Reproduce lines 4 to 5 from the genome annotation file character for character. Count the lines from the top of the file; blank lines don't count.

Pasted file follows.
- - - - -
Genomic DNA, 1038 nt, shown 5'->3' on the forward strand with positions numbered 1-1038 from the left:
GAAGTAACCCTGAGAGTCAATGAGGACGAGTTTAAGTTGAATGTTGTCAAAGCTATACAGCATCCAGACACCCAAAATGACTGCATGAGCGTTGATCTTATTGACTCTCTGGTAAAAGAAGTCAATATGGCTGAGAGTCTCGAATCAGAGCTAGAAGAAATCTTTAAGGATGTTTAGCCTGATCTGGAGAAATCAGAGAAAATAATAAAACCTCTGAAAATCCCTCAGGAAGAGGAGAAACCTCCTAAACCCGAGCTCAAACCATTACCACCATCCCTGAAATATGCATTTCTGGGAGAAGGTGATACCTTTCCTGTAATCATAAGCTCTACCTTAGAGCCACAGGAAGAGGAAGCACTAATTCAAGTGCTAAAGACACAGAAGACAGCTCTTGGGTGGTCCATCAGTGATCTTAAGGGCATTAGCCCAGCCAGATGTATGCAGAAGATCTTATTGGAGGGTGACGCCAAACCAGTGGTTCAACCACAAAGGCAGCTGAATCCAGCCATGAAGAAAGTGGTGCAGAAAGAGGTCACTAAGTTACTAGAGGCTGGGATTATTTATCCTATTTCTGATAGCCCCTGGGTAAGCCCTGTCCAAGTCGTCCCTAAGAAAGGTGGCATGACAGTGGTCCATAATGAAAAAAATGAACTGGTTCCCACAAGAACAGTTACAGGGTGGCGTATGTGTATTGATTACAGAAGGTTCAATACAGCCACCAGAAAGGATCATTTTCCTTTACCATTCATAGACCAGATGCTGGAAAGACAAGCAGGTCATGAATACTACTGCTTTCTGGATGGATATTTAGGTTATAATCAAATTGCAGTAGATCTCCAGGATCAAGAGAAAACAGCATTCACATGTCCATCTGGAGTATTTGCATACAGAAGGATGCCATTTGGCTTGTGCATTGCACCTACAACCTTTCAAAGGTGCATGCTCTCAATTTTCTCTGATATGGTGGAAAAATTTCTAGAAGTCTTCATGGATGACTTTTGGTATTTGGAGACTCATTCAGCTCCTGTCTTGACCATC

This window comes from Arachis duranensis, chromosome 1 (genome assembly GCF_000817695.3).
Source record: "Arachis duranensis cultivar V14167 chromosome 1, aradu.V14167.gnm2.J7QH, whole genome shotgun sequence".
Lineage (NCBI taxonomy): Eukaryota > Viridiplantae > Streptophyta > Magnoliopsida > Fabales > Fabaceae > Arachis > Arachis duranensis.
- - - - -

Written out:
Source record: "Arachis duranensis cultivar V14167 chromosome 1, aradu.V14167.gnm2.J7QH, whole genome shotgun sequence".
Lineage (NCBI taxonomy): Eukaryota > Viridiplantae > Streptophyta > Magnoliopsida > Fabales > Fabaceae > Arachis > Arachis duranensis.